Adobe video production returns to mac

Seamus Byrne
22 September, 2007
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It seems an eternity since we were last considering an Adobe video editor on the Mac. The calendar says five years, but it doesn’t take a lengthy examination of Adobe Premiere Pro CS3 to realise that the last Mac version, Premiere 6.5, holds no resemblance to this new package at all. There was good reason for that program to lose its standing, with editing metaphors too archaic to withstand the power of the young upstart Final Cut Pro.

This time the tables are turned — we can now ask if Adobe has done enough to overcome Apple’s hold on this domain. Apple earned its place at the top the hard way, but Adobe offers the seductive potential of an unmatched workflow for those who need to move their work between other Adobe applications with ease.

So to compare like for like (to sidestep the “Apples” joke) I’m taking a look at the array of tools on offer in Apple’s Final Cut Studio 2 and Adobe’s Creative Suite 3 Production Premium. How do the apps compare with each other, and which of the differences offers a killer feature? The most obvious point is that buying either of these applications on its own delivers little value (and it is impossible with Final Cut Pro). It is in their combined potential that they are each at their best.

And don’t forget that Adobe Premiere Pro CS3 is for Intel-based machines only, it is not a Universal binary. (For more info on these Adobe apps, see Test drive this issue. For more info on the Apple apps, see Test drive last issue.)

Final Cut Pro 6 versus Premiere Pro CS3
What seems like the core of the debate is actually less important than you might think. Has Premiere Pro offered enough to win its place at the table? It certainly is a much smoother workspace than you would remember from Premieres past. This feels like a modern editor, with timelines and toolsets to meet serious expectations — the transition from Final Cut will be relatively easy. But pound for pound it has no specific features that would make you choose it over Final Cut Pro. It is in combination that some users could be making the switch instantly — drag-and-drop timelines between Premiere Pro and After Effects? The ability to animate layers of any Photoshop image? Superior output to a wide range of mobile devices through Adobe Device Central? This open workflow is what Adobe is really selling here.

If video editing is your lifeblood, Final Cut Studio is probably still your home. But if the edit is something you have to do less regularly, Adobe’s CS3 Production Suite may be the perfect option in your world of Adobe production tools.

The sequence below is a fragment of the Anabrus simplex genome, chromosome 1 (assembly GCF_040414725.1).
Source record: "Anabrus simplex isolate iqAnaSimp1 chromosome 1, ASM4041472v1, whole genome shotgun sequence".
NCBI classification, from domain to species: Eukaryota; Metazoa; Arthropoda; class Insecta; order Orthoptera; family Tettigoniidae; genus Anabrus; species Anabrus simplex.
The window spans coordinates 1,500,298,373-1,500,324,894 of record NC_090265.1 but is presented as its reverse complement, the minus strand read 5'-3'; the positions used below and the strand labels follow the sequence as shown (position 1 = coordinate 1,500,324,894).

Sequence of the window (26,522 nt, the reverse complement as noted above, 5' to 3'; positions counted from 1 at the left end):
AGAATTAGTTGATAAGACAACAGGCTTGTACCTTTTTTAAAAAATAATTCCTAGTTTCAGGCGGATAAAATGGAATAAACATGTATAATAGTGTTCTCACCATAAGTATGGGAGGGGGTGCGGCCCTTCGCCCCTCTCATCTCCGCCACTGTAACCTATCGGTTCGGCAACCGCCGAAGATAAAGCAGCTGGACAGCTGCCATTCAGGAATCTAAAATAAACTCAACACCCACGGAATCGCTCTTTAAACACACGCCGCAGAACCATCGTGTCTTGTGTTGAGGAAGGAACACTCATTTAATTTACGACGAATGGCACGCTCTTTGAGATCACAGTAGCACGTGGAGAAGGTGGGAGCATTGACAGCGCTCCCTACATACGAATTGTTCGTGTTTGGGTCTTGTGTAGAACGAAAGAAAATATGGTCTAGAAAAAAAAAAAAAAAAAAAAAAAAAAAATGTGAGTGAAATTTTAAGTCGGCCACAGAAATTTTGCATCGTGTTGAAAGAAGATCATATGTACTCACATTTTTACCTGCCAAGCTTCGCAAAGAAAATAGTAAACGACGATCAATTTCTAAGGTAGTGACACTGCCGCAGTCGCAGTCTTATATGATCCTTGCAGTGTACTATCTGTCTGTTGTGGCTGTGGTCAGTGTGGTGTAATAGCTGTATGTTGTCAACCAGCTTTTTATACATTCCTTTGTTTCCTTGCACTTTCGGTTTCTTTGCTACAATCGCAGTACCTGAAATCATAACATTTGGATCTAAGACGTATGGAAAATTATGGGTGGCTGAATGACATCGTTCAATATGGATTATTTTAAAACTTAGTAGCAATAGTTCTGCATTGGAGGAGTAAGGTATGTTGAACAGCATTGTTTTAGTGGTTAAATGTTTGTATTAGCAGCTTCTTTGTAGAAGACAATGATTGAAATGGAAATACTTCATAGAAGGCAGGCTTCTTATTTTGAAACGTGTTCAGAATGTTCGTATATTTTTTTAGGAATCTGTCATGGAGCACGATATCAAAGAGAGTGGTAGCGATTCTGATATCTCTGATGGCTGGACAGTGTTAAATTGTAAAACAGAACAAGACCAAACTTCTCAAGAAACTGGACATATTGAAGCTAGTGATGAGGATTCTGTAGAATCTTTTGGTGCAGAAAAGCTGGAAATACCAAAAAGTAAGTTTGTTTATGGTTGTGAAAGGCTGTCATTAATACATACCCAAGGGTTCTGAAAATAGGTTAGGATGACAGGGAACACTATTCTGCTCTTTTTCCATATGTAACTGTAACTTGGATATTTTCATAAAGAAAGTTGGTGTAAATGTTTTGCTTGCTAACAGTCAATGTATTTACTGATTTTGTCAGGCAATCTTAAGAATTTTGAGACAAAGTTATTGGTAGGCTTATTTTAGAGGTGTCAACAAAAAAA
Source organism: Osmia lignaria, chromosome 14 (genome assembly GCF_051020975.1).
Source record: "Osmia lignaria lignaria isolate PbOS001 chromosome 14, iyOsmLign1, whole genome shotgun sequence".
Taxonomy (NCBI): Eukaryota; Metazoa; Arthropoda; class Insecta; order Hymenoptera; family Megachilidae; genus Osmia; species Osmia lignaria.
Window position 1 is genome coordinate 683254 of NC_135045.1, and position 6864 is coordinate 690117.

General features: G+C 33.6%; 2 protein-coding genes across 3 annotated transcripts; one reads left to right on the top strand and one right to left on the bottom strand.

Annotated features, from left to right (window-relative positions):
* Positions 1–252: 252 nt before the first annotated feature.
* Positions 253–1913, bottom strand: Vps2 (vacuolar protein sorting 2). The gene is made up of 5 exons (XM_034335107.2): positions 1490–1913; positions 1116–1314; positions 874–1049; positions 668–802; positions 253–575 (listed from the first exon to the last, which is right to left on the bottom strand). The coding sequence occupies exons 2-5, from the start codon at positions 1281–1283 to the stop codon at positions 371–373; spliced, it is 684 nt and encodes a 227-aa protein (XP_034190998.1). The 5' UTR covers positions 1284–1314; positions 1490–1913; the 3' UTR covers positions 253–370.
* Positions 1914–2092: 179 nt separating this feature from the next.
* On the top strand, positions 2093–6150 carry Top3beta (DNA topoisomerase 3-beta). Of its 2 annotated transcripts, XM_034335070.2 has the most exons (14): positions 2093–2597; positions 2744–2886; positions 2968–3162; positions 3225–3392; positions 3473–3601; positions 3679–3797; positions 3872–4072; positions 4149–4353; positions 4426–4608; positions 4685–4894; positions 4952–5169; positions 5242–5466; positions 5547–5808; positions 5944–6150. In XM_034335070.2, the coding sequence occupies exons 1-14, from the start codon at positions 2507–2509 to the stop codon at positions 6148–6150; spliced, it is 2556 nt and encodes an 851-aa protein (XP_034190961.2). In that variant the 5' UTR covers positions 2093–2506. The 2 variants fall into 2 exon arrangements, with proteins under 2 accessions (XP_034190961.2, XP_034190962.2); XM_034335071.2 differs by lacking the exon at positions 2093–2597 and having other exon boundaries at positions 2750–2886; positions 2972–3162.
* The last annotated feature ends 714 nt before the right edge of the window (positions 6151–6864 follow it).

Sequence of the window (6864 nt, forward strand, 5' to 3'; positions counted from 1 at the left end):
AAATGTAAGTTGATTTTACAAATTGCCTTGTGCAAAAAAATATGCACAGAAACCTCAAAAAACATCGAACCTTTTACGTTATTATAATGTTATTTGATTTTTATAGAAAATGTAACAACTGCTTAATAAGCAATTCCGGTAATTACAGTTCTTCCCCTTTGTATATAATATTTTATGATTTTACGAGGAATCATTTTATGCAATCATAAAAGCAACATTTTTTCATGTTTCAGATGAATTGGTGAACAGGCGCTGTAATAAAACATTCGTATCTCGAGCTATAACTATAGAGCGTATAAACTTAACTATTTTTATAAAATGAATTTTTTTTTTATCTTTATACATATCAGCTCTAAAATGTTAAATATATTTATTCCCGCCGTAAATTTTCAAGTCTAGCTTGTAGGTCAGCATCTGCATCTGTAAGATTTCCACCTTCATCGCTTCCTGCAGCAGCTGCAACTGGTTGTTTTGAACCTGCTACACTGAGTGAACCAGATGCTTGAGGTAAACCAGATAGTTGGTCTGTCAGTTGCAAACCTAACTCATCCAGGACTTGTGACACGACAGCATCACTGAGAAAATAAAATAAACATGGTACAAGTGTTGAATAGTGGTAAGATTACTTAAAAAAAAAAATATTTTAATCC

Winner: Final Cut Pro 6. Purely a question of incumbency. Premiere Pro CS3 just hasn’t done enough to make us want to make the move for its features alone, but real competition is definitely back on the table.

After Effects CS3 versus Motion 3
Motion 3 offers some impressive new features that help it close the gap on After Effects. Now you can work in a much more effective 3D space, with intuitive camera animation controls for working with your 2D effect layers. Plus very effective tools for stabilisation and object tracking, and some of the slickest templates around. But all this is a winner for the more casual motion graphics user, and After Effects has too much maturity and extensibility on its side to give up its title anytime soon.

Winner: After Effects CS3. Motion still needs to overcome the chasm between it and what After Effects gives motion graphics professionals.

Encore CS3 versus DVD Studio Pro 4
DVD Studio Pro 4 hasn’t done too much to push authoring forward, and here Adobe has capitalised on Apple’s lapse in progress. DVD Studio Pro still holds the title of best templates and design tools around for making beautiful discs very quickly, and while things are much the same everything is turned up a notch. But this is still “DVD” Studio, and only some commercial replication methods are offered for producing discs in HD formats. Encore CS3, on the other hand, seems more serious about letting you publish your discs anywhere (sure, as long as your “anywhere” for HD is Blu-ray). They aren’t just talking discs either. Encore CS3 delivers one of the best video-publishing features ever to hit the desktop, with one-click publishing to SWF for web output. This means any DVD or Blu-ray project, with all interactivity and menus, can be placed onto a web site, viewable by anyone with Flash Player (which is 98 percent of all web users). That is simply unparalleled. If the program did nothing but that, it would be worth the price.